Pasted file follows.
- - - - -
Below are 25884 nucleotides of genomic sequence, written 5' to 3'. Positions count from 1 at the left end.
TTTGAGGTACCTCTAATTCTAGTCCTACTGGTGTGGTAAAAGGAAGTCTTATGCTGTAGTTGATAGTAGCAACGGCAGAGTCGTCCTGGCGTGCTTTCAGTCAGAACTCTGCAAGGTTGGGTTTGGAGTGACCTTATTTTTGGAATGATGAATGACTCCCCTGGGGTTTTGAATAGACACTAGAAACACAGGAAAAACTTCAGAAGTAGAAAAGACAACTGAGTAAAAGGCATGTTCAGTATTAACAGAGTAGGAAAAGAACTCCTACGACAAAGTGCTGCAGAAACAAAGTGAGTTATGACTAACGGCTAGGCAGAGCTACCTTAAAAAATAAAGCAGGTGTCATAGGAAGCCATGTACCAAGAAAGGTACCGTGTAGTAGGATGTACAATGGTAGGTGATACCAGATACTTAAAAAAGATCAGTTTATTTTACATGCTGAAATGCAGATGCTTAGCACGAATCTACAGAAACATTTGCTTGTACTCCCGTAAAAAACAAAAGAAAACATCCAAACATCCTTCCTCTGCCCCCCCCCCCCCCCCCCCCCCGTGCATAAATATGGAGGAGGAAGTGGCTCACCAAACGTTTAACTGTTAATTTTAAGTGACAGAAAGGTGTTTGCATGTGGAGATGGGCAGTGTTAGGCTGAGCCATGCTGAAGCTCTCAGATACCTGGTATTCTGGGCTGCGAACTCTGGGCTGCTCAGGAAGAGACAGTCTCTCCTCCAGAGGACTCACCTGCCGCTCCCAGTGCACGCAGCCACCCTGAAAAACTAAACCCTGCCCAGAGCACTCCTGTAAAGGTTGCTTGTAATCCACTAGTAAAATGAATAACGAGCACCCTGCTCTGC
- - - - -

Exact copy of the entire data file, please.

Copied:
Below are 25884 nucleotides of genomic sequence, written 5' to 3'. Positions count from 1 at the left end.
TTTGAGGTACCTCTAATTCTAGTCCTACTGGTGTGGTAAAAGGAAGTCTTATGCTGTAGTTGATAGTAGCAACGGCAGAGTCGTCCTGGCGTGCTTTCAGTCAGAACTCTGCAAGGTTGGGTTTGGAGTGACCTTATTTTTGGAATGATGAATGACTCCCCTGGGGTTTTGAATAGACACTAGAAACACAGGAAAAACTTCAGAAGTAGAAAAGACAACTGAGTAAAAGGCATGTTCAGTATTAACAGAGTAGGAAAAGAACTCCTACGACAAAGTGCTGCAGAAACAAAGTGAGTTATGACTAACGGCTAGGCAGAGCTACCTTAAAAAATAAAGCAGGTGTCATAGGAAGCCATGTACCAAGAAAGGTACCGTGTAGTAGGATGTACAATGGTAGGTGATACCAGATACTTAAAAAAGATCAGTTTATTTTACATGCTGAAATGCAGATGCTTAGCACGAATCTACAGAAACATTTGCTTGTACTCCCGTAAAAAACAAAAGAAAACATCCAAACATCCTTCCTCTGCCCCCCCCCCCCCCCCCCCCCCGTGCATAAATATGGAGGAGGAAGTGGCTCACCAAACGTTTAACTGTTAATTTTAAGTGACAGAAAGGTGTTTGCATGTGGAGATGGGCAGTGTTAGGCTGAGCCATGCTGAAGCTCTCAGATACCTGGTATTCTGGGCTGCGAACTCTGGGCTGCTCAGGAAGAGACAGTCTCTCCTCCAGAGGACTCACCTGCCGCTCCCAGTGCACGCAGCCACCCTGAAAAACTAAACCCTGCCCAGAGCACTCCTGTAAAGGTTGCTTGTAATCCACTAGTAAAATGAATAACGAGCACCCTGCTCTGC